March 14, 2003
RECENT GRAD'S ACCLAIMED
FILM TO BE SCREENED AT SMITH
Explores the Lives of Displaced Children in Pakistan
FOR IMMEDIATE RELEASE
Editor's note: To arrange an
interview with Obaid, call (413) 585-2190.
NORTHAMPTON, Mass.--When 2002 Smith
College graduate Sharmeen Obaid returned to her hometown of Karachi,
Pakistan, after Sept. 11, she was struck by the massive influx
of refugees who had fled from Afghanistan and the war on terrorism,
who were now highly visible in the city. Obaid's shock at the
growing refugee population led to her decision to produce an
hour-long documentary. "Terror's Children" is her attempt
to show the world "the other face of war and terror, the
one that specifically is that of children."
Now a graduate student at Stanford University, Obaid will present
"Terror's Children" at 7:30 p.m. Friday, April 11,
in Smith's Wright Hall Auditorium. The screening and Obaid's
accompanying talk are open to the public at no charge. As a part
of her two-day visit to her alma mater, Obaid will also speak
at Student Research Day on Saturday, April 12. In addition, there
will be an exhibit of how the documentary was made on display
in the Book Arts Gallery, Neilson Library, from March 24 - April
The film, Obaid's first, has caught the attention of critics
and several television channels. Earlier this year, Obaid was
invited to speak at the Television Critics Association meeting
in Los Angeles. The Discovery Times Channel will be the first
to screen the film, on March 25; they describe it as "poignant
stories of the aftermath of war."
Making this film a reality took a lot of effort on the part of
Obaid, who forged ahead with her proposed project in a country
where the majority of people consider women to be second-class
citizens. She spent most of the summer of 2002 interviewing refugee
Afghanis and filming them in the camps, markets and madrassas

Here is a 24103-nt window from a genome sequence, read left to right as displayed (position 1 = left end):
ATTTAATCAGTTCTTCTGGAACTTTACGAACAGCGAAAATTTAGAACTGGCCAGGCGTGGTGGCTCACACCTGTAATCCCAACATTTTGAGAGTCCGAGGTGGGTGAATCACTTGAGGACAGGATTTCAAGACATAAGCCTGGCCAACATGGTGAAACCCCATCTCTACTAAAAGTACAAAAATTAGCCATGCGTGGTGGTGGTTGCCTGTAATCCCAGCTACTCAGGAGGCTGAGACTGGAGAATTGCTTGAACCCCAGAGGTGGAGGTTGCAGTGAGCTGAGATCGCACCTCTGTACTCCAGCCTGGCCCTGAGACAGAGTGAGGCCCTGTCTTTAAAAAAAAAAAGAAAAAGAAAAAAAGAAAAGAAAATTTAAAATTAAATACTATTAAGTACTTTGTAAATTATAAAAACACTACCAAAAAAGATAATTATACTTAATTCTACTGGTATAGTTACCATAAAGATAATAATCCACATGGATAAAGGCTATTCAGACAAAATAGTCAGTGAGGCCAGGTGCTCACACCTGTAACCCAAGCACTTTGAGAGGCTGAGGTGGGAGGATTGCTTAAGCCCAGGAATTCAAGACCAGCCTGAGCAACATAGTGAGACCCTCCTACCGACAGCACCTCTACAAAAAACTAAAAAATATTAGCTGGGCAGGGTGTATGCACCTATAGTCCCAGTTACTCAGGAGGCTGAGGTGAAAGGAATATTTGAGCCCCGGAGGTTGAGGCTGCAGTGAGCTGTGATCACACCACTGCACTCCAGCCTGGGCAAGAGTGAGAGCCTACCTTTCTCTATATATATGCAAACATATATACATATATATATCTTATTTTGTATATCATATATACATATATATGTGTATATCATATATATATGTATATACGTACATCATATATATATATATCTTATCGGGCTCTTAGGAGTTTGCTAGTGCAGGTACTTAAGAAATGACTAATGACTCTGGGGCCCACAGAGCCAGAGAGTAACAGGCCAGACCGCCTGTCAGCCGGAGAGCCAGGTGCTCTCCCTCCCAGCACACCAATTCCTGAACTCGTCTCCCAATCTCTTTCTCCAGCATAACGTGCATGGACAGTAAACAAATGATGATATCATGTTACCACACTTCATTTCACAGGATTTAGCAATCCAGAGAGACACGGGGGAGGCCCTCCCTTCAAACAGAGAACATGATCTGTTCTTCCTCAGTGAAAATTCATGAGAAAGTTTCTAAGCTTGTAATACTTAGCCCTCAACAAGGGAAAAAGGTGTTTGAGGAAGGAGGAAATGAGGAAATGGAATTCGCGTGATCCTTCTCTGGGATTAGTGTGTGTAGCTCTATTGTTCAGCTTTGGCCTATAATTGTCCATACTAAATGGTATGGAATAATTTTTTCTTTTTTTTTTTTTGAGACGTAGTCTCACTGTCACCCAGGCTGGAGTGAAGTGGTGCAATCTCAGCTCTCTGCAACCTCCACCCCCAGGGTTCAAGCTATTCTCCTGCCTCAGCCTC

(Islamic religious schools) in Karachi.
Although she was harassed for being a woman working outside the
home and had to hire armed guards to protect her while she worked,
Obaid filmed for eight weeks. As she wrote in a background narrative
that accompanied her film proposal, "I saw for myself what
it was like to be a refugee in a third-world country."
Obaid reached this understanding because some of the children
and their families grew to trust her. They talked to her about
their lives in Afghanistan and then in Pakistan, as refugees
living in abject poverty.
Not wanting Western media to focus only on Osama bin Laden and
Al-Qaeda, Obaid stresses that "the world should know that
while the war on terrorism continues, there is an entire generation
of Afghani children growing up in refugee camps and madrassas
in Pakistan who are desperate and frustrated."
She adds, "In 10 to 20 years, if they fall into bad company,
these will be the next generation of terrorists."
In her last year of studies at Smith, Obaid was selected as a
student fellow in the Louise
W. and Edmund J. Kahn Liberal Arts Institute's year-long
research project, "The Anatomy of Exile." Her research
for this project, which focused on the effects of the 1947 British
partitioning of India on Hindu-Muslim relations, provided a sound
foundation for her film endeavor.
The Kahn Institute and New York Times Television both contributed
funding toward the film.